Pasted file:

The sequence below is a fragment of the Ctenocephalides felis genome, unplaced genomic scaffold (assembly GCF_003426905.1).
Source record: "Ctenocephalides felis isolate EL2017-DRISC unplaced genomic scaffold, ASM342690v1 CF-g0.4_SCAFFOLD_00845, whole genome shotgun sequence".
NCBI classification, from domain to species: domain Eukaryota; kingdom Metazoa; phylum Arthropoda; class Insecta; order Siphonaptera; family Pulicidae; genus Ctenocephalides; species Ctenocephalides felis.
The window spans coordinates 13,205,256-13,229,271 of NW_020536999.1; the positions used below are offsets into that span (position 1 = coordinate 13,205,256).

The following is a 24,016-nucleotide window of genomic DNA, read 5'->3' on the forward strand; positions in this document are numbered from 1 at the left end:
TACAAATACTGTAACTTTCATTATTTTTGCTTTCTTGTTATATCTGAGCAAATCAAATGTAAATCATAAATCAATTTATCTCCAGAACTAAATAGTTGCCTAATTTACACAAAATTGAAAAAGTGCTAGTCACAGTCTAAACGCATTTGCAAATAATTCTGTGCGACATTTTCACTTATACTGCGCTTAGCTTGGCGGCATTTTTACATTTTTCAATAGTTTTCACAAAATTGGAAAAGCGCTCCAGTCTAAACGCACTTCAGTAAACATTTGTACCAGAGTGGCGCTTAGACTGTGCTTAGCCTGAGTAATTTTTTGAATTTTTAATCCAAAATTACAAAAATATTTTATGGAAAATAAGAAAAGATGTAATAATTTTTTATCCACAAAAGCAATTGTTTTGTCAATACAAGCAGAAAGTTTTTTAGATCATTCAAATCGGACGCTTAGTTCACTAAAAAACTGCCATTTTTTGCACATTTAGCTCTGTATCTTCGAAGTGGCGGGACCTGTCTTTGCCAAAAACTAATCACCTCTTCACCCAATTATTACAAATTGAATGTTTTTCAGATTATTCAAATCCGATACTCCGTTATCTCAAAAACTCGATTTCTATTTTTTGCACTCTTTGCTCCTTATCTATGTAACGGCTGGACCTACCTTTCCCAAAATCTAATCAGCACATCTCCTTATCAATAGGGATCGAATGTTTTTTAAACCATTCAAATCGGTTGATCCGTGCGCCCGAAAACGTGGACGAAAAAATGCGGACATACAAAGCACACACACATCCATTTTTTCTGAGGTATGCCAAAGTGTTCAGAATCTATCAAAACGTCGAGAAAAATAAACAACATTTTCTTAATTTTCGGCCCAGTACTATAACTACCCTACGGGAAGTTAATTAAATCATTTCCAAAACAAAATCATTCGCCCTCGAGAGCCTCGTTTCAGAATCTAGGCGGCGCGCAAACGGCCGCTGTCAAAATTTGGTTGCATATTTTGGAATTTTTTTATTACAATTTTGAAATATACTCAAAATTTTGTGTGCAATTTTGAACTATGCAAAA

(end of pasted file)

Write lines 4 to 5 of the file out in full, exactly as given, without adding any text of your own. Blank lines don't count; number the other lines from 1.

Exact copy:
The window spans coordinates 13,205,256-13,229,271 of NW_020536999.1; the positions used below are offsets into that span (position 1 = coordinate 13,205,256).

The following is a 24,016-nucleotide window of genomic DNA, read 5'->3' on the forward strand; positions in this document are numbered from 1 at the left end: